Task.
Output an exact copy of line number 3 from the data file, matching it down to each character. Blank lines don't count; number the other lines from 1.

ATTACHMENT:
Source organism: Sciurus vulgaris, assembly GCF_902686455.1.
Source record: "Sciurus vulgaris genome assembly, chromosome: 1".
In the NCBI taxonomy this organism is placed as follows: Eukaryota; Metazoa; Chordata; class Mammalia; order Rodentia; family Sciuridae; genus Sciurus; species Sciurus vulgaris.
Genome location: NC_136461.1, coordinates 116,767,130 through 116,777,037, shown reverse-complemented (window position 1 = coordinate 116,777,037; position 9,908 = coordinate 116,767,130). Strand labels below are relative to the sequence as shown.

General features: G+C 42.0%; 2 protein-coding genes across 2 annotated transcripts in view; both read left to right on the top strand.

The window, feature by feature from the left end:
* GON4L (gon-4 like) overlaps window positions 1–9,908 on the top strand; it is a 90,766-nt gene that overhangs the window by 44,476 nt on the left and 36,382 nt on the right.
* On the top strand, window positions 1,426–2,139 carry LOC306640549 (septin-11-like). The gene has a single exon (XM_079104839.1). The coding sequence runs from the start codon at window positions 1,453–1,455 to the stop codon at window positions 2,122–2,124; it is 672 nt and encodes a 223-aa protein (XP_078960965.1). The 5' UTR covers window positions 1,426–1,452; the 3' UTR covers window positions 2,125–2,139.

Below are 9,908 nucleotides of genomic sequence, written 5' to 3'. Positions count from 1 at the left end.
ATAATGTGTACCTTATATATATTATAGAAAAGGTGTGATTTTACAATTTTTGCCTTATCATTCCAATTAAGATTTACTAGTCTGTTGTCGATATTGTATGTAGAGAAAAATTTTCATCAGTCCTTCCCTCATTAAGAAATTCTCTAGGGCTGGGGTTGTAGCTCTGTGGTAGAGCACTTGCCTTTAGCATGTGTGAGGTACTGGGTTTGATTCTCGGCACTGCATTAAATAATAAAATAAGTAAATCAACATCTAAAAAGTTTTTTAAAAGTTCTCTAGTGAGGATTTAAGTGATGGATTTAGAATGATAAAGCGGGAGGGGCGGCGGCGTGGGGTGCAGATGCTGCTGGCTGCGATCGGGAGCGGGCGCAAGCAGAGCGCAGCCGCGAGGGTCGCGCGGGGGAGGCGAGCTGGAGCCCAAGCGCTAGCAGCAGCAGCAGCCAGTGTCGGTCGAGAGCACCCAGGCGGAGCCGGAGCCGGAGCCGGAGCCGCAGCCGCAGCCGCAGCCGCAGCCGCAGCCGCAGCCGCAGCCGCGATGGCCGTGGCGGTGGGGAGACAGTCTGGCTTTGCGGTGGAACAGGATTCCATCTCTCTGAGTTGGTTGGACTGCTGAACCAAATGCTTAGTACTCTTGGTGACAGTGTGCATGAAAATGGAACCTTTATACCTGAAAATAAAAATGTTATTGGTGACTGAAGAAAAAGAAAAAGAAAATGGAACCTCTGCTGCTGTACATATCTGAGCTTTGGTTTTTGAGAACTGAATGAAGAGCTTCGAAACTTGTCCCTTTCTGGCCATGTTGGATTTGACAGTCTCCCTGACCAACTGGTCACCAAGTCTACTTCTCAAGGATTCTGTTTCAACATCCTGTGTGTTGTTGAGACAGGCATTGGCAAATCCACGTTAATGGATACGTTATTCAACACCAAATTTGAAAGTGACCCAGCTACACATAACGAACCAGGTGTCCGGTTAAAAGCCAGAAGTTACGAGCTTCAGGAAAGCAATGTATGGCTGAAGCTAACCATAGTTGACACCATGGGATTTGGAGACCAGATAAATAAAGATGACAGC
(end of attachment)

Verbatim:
In the NCBI taxonomy this organism is placed as follows: Eukaryota; Metazoa; Chordata; class Mammalia; order Rodentia; family Sciuridae; genus Sciurus; species Sciurus vulgaris.